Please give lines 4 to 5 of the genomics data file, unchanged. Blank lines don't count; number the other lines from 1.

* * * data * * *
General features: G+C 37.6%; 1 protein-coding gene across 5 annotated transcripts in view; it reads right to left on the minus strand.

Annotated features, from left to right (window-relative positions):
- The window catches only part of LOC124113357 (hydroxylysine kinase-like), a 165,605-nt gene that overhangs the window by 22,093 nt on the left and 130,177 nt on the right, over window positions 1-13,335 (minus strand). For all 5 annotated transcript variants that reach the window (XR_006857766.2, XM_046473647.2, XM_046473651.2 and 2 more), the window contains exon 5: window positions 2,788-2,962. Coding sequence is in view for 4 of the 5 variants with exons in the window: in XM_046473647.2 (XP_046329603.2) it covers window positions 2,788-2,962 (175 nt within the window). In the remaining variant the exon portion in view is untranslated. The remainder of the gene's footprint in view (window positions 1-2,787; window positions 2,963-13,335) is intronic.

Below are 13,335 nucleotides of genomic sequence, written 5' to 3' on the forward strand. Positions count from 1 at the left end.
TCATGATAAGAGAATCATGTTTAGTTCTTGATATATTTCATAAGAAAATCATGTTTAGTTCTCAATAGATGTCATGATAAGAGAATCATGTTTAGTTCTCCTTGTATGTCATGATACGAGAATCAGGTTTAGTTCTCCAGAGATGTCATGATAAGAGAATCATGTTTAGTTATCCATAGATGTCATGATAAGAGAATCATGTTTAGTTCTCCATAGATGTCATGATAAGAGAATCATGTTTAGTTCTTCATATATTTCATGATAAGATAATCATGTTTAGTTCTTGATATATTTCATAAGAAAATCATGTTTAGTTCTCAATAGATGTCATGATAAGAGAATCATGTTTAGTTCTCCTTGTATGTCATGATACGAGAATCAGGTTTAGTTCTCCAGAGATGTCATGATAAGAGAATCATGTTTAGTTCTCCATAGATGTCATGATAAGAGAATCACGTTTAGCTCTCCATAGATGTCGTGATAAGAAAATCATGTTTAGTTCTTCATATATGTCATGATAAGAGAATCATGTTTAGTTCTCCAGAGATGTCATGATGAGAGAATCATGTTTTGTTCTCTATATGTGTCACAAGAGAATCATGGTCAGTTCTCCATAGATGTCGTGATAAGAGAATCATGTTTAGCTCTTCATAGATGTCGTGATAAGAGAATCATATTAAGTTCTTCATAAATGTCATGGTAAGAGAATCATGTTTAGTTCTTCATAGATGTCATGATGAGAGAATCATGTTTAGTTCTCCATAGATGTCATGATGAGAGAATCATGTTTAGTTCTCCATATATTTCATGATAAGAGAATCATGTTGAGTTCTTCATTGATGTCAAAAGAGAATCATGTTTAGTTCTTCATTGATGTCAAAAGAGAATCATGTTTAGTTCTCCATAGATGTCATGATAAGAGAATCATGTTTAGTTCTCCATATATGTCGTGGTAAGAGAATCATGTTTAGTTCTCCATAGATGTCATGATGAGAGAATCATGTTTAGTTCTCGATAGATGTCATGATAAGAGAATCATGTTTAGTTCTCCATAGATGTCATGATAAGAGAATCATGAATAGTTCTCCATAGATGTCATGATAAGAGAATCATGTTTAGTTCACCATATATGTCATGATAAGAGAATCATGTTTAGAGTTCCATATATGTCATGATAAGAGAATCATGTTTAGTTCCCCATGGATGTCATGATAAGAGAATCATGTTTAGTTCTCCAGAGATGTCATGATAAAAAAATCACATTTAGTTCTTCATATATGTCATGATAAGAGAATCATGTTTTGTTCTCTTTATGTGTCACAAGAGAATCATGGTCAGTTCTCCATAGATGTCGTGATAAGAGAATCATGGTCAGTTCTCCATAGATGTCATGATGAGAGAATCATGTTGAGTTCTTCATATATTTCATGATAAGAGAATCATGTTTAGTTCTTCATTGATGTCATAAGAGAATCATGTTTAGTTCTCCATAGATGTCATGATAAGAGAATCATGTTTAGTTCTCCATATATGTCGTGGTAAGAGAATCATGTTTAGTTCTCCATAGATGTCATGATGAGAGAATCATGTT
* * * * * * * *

Below are 13,335 nucleotides of genomic sequence, written 5' to 3' on the forward strand. Positions count from 1 at the left end.
TCATGATAAGAGAATCATGTTTAGTTCTTGATATATTTCATAAGAAAATCATGTTTAGTTCTCAATAGATGTCATGATAAGAGAATCATGTTTAGTTCTCCTTGTATGTCATGATACGAGAATCAGGTTTAGTTCTCCAGAGATGTCATGATAAGAGAATCATGTTTAGTTATCCATAGATGTCATGATAAGAGAATCATGTTTAGTTCTCCATAGATGTCATGATAAGAGAATCATGTTTAGTTCTTCATATATTTCATGATAAGATAATCATGTTTAGTTCTTGATATATTTCATAAGAAAATCATGTTTAGTTCTCAATAGATGTCATGATAAGAGAATCATGTTTAGTTCTCCTTGTATGTCATGATACGAGAATCAGGTTTAGTTCTCCAGAGATGTCATGATAAGAGAATCATGTTTAGTTCTCCATAGATGTCATGATAAGAGAATCACGTTTAGCTCTCCATAGATGTCGTGATAAGAAAATCATGTTTAGTTCTTCATATATGTCATGATAAGAGAATCATGTTTAGTTCTCCAGAGATGTCATGATGAGAGAATCATGTTTTGTTCTCTATATGTGTCACAAGAGAATCATGGTCAGTTCTCCATAGATGTCGTGATAAGAGAATCATGTTTAGCTCTTCATAGATGTCGTGATAAGAGAATCATATTAAGTTCTTCATAAATGTCATGGTAAGAGAATCATGTTTAGTTCTTCATAGATGTCATGATGAGAGAATCATGTTTAGTTCTCCATAGATGTCATGATGAGAGAATCATGTTTAGTTCTCCATATATTTCATGATAAGAGAATCATGTTGAGTTCTTCATTGATGTCAAAAGAGAATCATGTTTAGTTCTTCATTGATGTCAAAAGAGAATCATGTTTAGTTCTCCATAGATGTCATGATAAGAGAATCATGTTTAGTTCTCCATATATGTCGTGGTAAGAGAATCATGTTTAGTTCTCCATAGATGTCATGATGAGAGAATCATGTTTAGTTCTCGATAGATGTCATGATAAGAGAATCATGTTTAGTTCTCCATAGATGTCATGATAAGAGAATCATGAATAGTTCTCCATAGATGTCATGATAAGAGAATCATGTTTAGTTCACCATATATGTCATGATAAGAGAATCATGTTTAGAGTTCCATATATGTCATGATAAGAGAATCATGTTTAGTTCCCCATGGATGTCATGATAAGAGAATCATGTTTAGTTCTCCAGAGATGTCATGATAAAAAAATCACATTTAGTTCTTCATATATGTCATGATAAGAGAATCATGTTTTGTTCTCTTTATGTGTCACAAGAGAATCATGGTCAGTTCTCCATAGATGTCGTGATAAGAGAATCATGGTCAGTTCTCCATAGATGTCATGATGAGAGAATCATGTTGAGTTCTTCATATATTTCATGATAAGAGAATCATGTTTAGTTCTTCATTGATGTCATAAGAGAATCATGTTTAGTTCTCCATAGATGTCATGATAAGAGAATCATGTTTAGTTCTCCATATATGTCGTGGTAAGAGAATCATGTTTAGTTCTCCATAGATGTCATGATGAGAGAATCATGTT